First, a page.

Bitcoin 2.0: Is a political revolution inevitable?

Sunday 16 March 2014

The dialogue has switched fluidly to ‘Bitcoin 2.0’. These technologies aim to take the fundamentals of Bitcoin and extend their application. This shift in dialogue is indicative of a healthy ecosystem; technology should be constantly evolving and those involved must continue to innovate and experiment.

The speed with which this is happening can be surprising, especially when compared to other industries, where restrictions and regulations are rife. In this largely unregulated market we should expect to see the rapid innovation that comes with a lack of interference.

Pioneering bitcoin




If bitcoin is now the Wild West

then we can expect Wild-West style growth

Regulators are still ignoring the technological innovators,

even as financial regulation creeps in.

 

   

Three leading experiments working to extend the application of Bitcoin’s fundamental technology are Ethereum, Mastercoin and Bitshares. The technological innovators steering these projects are Charles Hoskinson (Ethereum), David Johnston (Mastercoin) and Dan Larimer (Bitshares). They recently sat down for an interview together.

In that discussion a comment by Dan Larimer stood out. On the direction of Bitshares he notes:

“Where I am going is a world where all interaction with our fellow man is entirely voluntary, where you no longer need to rely on government to settle disputes. In fact, decentralised technologies will make governments entirely irrelevant, ineffective at being able to do anything.

Because we now have… the ability to communicate with everyone in the world and the ability to reach a global consensus about who owns what and how they settle disputes and how to do co-ordinated decentralised justice without having to rely on taxation or force… It’s going to be an amazing new world.”

At a fundamental level what he is talking about is the complete disintermediation of the existing political and financial order. All ‘Bitcoin 2.0’ style experiments, at some level, are striving towards this.

For those who recognise the value proposition of spontaneous order, it sounds glorious. It’s certainly a worthy goal. However, the existing power structure is probably going to take issue with this, which begs the question: can blockchain-based technologies ever reach their full potential without a political revolution?

Blockchains and Printing Presses

Bitcoin has been compared to the printing press. It’s a strong comparison. The printing press was revolutionary technology and it subverted the incumbent power structure of the time: the Church.

There are other important similarities. Both the blockchain and the printing press are inventions and both represent the combination of several different inventions and innovations.

The printing press removed power from the most powerful institution of its time

and made distribution of that power virtually impossible to control.

Blockchains promise to do the same.

After the printing press

The invention of the printing press was a key factor in the Protestant reformation and the breakup of Europe's religious unity.

The printing press ushered in an extended period of violence in European history. By decentralising the flow of and access to information, a direct relationship with God was possible; the Church was cut out of the loop. A series of violent, bloody, religious wars ensued, lasting over 100 years. Although largely unconnected, these conflicts were influenced by the religious change of the period and the printing press directly contributed to this.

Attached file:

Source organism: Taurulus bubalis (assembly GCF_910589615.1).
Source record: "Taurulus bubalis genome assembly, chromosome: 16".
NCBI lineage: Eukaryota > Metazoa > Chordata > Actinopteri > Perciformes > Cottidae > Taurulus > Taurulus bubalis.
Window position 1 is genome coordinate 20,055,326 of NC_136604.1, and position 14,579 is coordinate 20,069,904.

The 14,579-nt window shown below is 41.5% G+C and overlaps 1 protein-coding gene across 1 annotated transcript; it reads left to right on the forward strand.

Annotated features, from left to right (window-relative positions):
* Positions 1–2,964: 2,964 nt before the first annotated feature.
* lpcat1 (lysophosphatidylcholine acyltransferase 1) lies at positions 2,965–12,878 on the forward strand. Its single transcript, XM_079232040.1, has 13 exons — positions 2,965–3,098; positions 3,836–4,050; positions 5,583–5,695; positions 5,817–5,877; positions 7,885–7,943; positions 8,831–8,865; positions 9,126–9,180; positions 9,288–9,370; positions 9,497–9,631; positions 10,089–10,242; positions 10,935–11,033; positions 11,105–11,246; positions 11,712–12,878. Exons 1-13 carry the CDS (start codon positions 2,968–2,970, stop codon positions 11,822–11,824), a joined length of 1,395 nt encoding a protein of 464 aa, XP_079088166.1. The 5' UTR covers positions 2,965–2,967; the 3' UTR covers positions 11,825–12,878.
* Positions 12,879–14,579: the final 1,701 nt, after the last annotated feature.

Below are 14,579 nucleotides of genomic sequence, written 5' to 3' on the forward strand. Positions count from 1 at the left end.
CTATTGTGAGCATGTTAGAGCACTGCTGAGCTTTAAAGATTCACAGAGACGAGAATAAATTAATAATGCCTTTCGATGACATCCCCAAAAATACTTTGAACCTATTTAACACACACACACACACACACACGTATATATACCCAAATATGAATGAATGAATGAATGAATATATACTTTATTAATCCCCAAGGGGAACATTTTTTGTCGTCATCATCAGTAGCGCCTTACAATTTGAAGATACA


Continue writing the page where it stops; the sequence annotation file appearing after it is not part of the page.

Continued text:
After the blockchain

The blockchain holds similar promise for change. Does it hold similar promise for violence and conflict?

Possibly.

It will certainly take away and redistribute all kinds of power and control

from society’s most powerful and centralised incumbents.

When initiating great change, Gandhi notes that: ‘they’ will ignore you, laugh at you and fight you before you win.

If we take this to be true then we can expect the existing power structure to fight us at some point. Caught up in the excitement of the blockchain’s greater promise there is a tendency to gloss over the fighting part: what it will look like and how long it will last?

Sure, at the end, the blockchain wins. The printing press and the reformation demonstrate this. It’s the interim period, where they fight us, that is too readily dismissed. It’s completely reasonable to imagine that they are going to fight with greater ferocity than anyone dare think. We will continue to develop blockchain-based technologies in earnest, as we should. Whether we want the change that this new technology is going to bring is irrelevant; it has already happened and it can’t be undone.

But no one should ever underestimate the opponent. The enormity of the social change will bring blockchain and those developing them into conflict with the centralised powers in this transition from centralisation to spontaneous order and it will do so in a very real way.

The existing power structure has huge resources and everything to lose. If you thought the record industry reacted irrationally and with malice to its disruption, just wait for this response.

Tristan Winters


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